written by: Joli Ballew•edited by: Rhonda Callow•updated: 9/7/2011
If you want to watch and record television programs on your PC and your computer isn't television-ready, you have a bit of work to do. This handy reference will walk you through the process.
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How to Get Started
TV tuner cards are the latest hardware option for the media-savvy. With most TV tuners, you can watch over 100 channels of high-quality television, rent online movies, and even plug in S-video, DVI, HDMI, or composite hardware. Most cards come with remote controls too, and Vista Ultimate and most editions of Windows 7 come with Media Center, which allows you to surf through TV channels just as if you were sitting in front of an actual television. You can even schedule and record TV programs, and zoom in, pan, or freeze video action.
Installing is generally touted as something like this on the manufacturer’s Web page: “Simply install the card and the user-friendly software, connect the TV cable, and sit back and enjoy high-quality video right from your PC." Now, installing the card is actually pretty easy, I have to give them that. However, there are thousands of Web pages devoted solely to FAQs, technical help, and troubleshooting tips for getting the TV cards working properly, as well as thousands of forum entries from those lost in the process.
In this article, we’ll discuss just how to go about installing and configuring a TV tuner card, the software, and the remote control, and how to avoid the pitfalls that cause most problems along the way. If you’re thinking of installing a TV tuner card, read the manufacturer’s instructions first, and then read this. After that, you’ll be ready for the installation.
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Meeting System Requirements and Installing the Card
There are specific system requirements for all hardware products, and TV tuners are no exception. For the most part though, if you have Windows Vista or Windows 7 on a new machine, you’ll probably meet those requirements easily. However, you should make sure by reading the information on the box very carefully. If you need to upgrade something, say RAM or the video card, do so before continuing.
Open the case. As with installing any card, make sure you are properly grounded, and then seat the card into the proper PCI slot. Press firmly and secure the card with a screw. Again, by reading the manufacturer’s instructions you can make sure you do this properly. Some may require the card be placed in the last slot, away from the other cards, and some may require just the opposite. Once installed, close the case, and start the PC.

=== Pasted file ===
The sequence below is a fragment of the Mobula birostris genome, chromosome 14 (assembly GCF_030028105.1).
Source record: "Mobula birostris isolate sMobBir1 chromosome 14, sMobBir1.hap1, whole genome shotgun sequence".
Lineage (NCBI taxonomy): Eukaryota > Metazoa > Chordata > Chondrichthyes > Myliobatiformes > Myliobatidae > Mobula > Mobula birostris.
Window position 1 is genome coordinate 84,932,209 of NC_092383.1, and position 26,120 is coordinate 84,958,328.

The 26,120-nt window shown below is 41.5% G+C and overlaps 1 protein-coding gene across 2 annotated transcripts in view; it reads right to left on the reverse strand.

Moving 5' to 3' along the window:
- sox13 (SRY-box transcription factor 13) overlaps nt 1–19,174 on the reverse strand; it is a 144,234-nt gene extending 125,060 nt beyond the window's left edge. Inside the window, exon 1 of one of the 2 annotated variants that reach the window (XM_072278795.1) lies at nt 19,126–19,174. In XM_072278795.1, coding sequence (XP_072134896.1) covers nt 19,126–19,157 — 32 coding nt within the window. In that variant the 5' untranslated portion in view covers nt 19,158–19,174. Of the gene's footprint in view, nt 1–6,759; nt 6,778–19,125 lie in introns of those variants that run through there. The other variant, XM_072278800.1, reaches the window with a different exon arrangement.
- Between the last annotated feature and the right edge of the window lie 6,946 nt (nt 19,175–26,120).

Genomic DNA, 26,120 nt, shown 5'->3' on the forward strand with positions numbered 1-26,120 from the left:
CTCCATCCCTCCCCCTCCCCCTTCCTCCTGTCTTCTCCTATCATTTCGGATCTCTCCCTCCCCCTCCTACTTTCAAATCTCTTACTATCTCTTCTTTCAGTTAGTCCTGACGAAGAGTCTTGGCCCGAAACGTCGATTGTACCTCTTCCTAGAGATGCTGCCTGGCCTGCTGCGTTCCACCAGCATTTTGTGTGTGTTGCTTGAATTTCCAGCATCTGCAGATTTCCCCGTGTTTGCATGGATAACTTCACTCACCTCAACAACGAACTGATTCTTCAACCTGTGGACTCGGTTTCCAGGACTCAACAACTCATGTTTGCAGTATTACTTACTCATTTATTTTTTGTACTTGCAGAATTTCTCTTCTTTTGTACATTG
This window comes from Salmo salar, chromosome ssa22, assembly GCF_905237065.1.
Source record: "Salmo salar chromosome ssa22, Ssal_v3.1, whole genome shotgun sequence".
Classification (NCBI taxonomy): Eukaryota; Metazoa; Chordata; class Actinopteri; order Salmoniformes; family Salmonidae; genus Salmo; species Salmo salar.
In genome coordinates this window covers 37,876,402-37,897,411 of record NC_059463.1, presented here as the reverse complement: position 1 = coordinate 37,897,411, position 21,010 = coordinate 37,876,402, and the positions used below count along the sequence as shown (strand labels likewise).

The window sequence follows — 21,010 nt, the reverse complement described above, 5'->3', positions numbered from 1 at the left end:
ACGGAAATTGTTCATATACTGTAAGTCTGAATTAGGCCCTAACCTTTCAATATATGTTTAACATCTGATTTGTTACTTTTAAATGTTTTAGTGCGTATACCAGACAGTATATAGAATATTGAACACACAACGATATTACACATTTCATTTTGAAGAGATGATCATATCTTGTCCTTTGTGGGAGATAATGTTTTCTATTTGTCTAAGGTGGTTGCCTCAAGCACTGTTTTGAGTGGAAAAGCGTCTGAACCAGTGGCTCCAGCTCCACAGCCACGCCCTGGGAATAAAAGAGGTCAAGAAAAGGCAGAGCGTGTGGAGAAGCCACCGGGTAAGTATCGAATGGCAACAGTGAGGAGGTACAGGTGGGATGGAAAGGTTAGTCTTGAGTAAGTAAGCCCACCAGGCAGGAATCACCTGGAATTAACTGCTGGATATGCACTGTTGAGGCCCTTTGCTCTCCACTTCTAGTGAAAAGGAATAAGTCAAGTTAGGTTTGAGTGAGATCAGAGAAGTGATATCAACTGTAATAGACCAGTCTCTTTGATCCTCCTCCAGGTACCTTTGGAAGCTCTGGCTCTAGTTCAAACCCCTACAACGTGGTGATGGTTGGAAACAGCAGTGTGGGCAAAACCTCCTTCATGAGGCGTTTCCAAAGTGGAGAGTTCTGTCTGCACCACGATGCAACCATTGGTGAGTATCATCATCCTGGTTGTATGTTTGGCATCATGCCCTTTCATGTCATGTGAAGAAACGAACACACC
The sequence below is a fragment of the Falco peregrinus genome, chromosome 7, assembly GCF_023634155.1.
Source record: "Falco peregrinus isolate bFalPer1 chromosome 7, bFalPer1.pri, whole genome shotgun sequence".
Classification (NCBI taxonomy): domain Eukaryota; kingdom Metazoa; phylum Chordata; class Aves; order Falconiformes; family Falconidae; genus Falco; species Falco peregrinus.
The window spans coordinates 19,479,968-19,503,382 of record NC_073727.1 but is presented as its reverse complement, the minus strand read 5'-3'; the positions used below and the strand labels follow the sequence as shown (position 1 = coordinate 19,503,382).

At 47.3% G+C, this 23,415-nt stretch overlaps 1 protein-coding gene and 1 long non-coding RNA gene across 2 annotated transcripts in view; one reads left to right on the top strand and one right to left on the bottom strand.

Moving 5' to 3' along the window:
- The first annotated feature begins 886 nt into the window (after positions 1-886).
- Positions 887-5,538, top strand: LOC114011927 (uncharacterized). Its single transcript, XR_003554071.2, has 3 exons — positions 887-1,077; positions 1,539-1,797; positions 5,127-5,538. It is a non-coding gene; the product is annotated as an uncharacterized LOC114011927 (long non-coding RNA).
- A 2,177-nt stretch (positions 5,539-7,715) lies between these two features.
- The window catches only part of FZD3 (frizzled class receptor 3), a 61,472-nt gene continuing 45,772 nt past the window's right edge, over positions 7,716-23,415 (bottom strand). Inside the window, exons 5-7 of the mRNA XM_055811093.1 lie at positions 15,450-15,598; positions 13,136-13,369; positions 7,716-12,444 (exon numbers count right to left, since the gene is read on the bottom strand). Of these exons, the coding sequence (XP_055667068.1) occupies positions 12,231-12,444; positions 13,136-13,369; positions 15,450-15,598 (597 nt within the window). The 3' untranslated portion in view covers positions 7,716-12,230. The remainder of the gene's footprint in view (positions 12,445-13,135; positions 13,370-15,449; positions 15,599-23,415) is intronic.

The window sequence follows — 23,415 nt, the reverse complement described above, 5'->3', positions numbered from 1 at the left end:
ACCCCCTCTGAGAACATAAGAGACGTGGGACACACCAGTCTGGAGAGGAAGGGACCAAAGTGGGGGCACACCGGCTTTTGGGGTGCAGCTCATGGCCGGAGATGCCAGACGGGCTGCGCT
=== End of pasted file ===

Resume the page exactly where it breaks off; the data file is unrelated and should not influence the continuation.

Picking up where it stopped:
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Installing the Software
Software differs from manufacturer to manufacturer, but for the most part, you’ll pop a CD in the CD ROM drive and follow the prompts. It’s important to install the software and the driver, if both exist. The most common problems with installing TV tuners are either the driver installation or the failure to install and configure the included software.
Note: If you're running a version of Windows that offers Media Center, you'll use that to watch TV. In this case, try only installing the driver and not the software. If the TV tuner doesn't work, install the software too.
If you find you are having problems after installing both, open Device Manager and verify that the TV Capture and TV Tuner entries are there and functioning correctly. If you see a yellow exclamation point or a red x, visit the manufacturer’s Web site for help, and most likely, an updated driver or software.
To open Device Manager in most Windows editions:
1. Right-click My Computer and choose Properties.
2. Select the Hardware tab, and then click Device Manager.
3. Any hardware with a red x or yellow exclamation point is hardware that is not functioning properly.
4. Double-click any red x or yellow exclamation point to begin the troubleshooting process. Click Troubleshoot This Device from the available options.
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Configuring and Troubleshooting the Remote
When configuring the remote, you’ll need to plug in the remote control sensor to the TV card and verify it is a secure connection (if required). You’ll also need to put the batteries in the remote. These two issues are the most common problems found when remote controls fail. Some manufacturers also require you to install additional software for the remote, and some remote controls require you to press a “connect" button, as you would with a wireless keyboard or mouse, to initially make the wireless connection to the TV tuner card.
Beyond that, there should been a green IR (infrared) icon in the Notification area of the Taskbar, which often turns read when the remote is used. Problems can occur if the driver is not installed properly, if other IR signals are nearby. Microwaves are notorious problem causers. Although there’s a lot to it, you can install a TV tuner card, and it’s well worth it.
Image credit: Screenshot captured by author on her own Windows Vista PC.
Author's own experiences: It's been my experience that the newer the OS, the easier the hardware and software installation goes. So, if you want to record live TV at home on your computer, choose the newest computer you own, and the one that has the most recent Windows OS. If you're in the market for a new computer, go ahead and spend the extra money required to purchase a computer with the hardware and software already installed.